Also in 1903 the P,V&K merged with the Washington and Oregon Railroad and they became the Washington Railway and Navigation Company. This company lasted only 3½ months and it was transferred to the Northern Pacific Railroad on 11/11/1903 to be under control of that company’s Pacific Division.
The new owners immediately began regular passenger service to Yacolt, with one passenger coach making the trip each way daily. A one-way ticket from Yacolt to Vancouver cost $1.07. Prior to the addition of passenger coaches by the Northern Pacific, passengers rode wherever space was available; in the caboose, on freight cars, even on the engine.
The salvage of burned timber was completed by 1910, and by the mid-1920's, logging of green timber in the area was winding down. On December 4, 1929, George S. Long, general manager of Weyerhaeuser, wrote the stockholders of the Clarke County Timber Company regarding the closure of operations in the area. The area had been logged off, he wrote, and that there was no demand for the land for agricultural purposes as it would cost more for the purchaser to clear the land of stumps than he could buy an already cleared and cultivated parcel for.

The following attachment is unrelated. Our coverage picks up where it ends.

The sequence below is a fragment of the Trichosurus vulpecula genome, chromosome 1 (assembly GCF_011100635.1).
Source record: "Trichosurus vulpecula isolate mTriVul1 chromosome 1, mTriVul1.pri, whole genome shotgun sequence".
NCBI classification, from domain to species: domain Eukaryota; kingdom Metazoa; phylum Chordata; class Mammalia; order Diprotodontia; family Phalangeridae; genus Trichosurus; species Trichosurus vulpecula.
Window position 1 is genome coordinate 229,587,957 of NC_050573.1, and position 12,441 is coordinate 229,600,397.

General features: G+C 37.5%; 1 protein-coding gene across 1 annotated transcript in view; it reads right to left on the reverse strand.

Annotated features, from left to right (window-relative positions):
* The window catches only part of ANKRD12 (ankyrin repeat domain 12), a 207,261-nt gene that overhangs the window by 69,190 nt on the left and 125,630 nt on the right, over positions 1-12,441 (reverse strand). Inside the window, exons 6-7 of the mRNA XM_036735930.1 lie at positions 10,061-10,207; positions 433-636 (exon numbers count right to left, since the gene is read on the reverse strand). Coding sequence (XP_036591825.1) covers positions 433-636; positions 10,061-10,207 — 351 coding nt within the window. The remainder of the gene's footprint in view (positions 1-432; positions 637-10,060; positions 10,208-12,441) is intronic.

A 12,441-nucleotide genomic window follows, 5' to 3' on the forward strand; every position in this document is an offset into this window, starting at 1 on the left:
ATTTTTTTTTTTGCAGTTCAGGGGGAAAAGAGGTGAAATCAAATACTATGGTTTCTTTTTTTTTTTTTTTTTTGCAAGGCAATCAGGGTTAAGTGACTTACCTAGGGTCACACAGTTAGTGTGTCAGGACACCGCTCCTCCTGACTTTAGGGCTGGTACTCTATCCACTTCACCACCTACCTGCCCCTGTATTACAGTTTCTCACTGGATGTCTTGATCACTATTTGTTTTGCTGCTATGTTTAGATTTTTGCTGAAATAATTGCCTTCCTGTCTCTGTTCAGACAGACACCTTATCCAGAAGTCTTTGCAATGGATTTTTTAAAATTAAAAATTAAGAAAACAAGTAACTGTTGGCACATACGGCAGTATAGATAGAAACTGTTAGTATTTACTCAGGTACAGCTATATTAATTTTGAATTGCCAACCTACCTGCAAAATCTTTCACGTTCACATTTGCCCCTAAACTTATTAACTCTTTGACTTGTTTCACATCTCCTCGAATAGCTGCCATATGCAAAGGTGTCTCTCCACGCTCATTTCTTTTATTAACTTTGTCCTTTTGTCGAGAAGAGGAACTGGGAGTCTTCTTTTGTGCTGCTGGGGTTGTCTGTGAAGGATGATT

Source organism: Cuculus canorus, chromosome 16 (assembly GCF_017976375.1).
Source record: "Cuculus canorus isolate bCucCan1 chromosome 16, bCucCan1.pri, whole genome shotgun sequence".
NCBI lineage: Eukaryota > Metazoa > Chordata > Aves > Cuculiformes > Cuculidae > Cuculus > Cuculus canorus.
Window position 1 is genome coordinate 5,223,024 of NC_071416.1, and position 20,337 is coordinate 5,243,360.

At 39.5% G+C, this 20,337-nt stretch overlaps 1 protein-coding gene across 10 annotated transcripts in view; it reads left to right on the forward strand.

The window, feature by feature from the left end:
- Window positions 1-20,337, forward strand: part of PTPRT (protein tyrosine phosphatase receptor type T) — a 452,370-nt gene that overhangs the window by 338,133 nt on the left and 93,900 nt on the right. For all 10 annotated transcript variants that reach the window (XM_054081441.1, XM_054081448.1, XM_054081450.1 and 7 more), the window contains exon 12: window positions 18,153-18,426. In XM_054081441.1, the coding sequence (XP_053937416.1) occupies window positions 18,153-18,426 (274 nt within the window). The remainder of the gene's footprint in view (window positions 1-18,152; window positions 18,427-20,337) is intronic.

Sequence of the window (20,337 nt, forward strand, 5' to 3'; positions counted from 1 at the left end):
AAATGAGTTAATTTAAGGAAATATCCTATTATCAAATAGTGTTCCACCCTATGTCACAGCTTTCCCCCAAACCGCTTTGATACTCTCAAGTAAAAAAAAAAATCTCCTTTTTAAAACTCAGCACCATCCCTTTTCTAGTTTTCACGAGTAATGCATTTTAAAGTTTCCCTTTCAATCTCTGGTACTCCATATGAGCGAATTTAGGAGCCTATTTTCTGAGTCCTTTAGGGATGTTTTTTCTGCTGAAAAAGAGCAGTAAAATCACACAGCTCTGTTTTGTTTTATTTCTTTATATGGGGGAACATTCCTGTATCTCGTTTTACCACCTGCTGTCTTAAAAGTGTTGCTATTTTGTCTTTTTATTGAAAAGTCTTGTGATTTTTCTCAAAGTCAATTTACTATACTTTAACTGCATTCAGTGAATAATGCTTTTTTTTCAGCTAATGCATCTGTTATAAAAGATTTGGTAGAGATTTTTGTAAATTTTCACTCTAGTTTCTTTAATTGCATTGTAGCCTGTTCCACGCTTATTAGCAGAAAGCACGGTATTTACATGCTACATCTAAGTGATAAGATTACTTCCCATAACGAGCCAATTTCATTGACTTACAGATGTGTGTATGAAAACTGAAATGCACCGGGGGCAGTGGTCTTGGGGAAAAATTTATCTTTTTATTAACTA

As for Yacolt, Long wrote:
"At Yacolt we have two or three worn out buildings, all vacant and without any perceptible value whatever, these including an old warehouse, a residence formerly occupied by our logging Superintendent, a hospital building, which has been robbed of much of its equipment, and one or two very small buildings of no value, in fact none of them have any value today for Yacolt is absolutely dead with no promise for a future life."
After the departure of Weyerhaeuser, The Northern Pacific continued to operate logging trains on the line to serve the remaining small-scale operations in the area, but there was no longer any need for passenger service. By the mid-1940's, the Northern Pacific was only running one train a week to Yacolt.